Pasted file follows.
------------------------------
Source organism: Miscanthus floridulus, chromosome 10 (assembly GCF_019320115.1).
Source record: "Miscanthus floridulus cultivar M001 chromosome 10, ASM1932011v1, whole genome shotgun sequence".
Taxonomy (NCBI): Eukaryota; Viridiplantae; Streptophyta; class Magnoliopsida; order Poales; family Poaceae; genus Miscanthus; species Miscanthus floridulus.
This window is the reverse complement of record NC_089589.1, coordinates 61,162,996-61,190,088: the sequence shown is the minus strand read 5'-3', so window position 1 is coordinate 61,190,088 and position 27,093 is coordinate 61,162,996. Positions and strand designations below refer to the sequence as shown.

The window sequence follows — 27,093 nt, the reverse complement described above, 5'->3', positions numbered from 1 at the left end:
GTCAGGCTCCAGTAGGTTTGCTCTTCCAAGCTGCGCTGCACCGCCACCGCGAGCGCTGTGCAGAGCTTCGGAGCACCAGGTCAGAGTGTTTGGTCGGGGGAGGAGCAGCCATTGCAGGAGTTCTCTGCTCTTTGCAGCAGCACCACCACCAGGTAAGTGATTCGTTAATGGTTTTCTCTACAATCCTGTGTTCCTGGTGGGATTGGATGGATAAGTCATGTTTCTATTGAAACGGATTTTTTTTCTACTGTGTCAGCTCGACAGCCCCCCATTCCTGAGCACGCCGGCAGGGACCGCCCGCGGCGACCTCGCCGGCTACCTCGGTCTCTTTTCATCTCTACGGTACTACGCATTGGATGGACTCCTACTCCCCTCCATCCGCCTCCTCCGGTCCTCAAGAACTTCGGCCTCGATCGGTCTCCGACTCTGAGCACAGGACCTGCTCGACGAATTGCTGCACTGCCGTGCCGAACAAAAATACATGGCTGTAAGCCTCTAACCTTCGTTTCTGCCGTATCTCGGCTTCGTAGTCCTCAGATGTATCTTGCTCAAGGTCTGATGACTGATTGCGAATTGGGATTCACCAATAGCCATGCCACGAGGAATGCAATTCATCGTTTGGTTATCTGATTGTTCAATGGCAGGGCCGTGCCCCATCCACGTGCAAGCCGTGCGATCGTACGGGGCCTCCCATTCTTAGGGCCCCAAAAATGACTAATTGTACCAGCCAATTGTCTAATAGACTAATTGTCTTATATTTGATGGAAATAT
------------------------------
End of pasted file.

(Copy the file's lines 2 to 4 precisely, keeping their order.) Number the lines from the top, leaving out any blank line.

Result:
Source record: "Miscanthus floridulus cultivar M001 chromosome 10, ASM1932011v1, whole genome shotgun sequence".
Taxonomy (NCBI): Eukaryota; Viridiplantae; Streptophyta; class Magnoliopsida; order Poales; family Poaceae; genus Miscanthus; species Miscanthus floridulus.
This window is the reverse complement of record NC_089589.1, coordinates 61,162,996-61,190,088: the sequence shown is the minus strand read 5'-3', so window position 1 is coordinate 61,190,088 and position 27,093 is coordinate 61,162,996. Positions and strand designations below refer to the sequence as shown.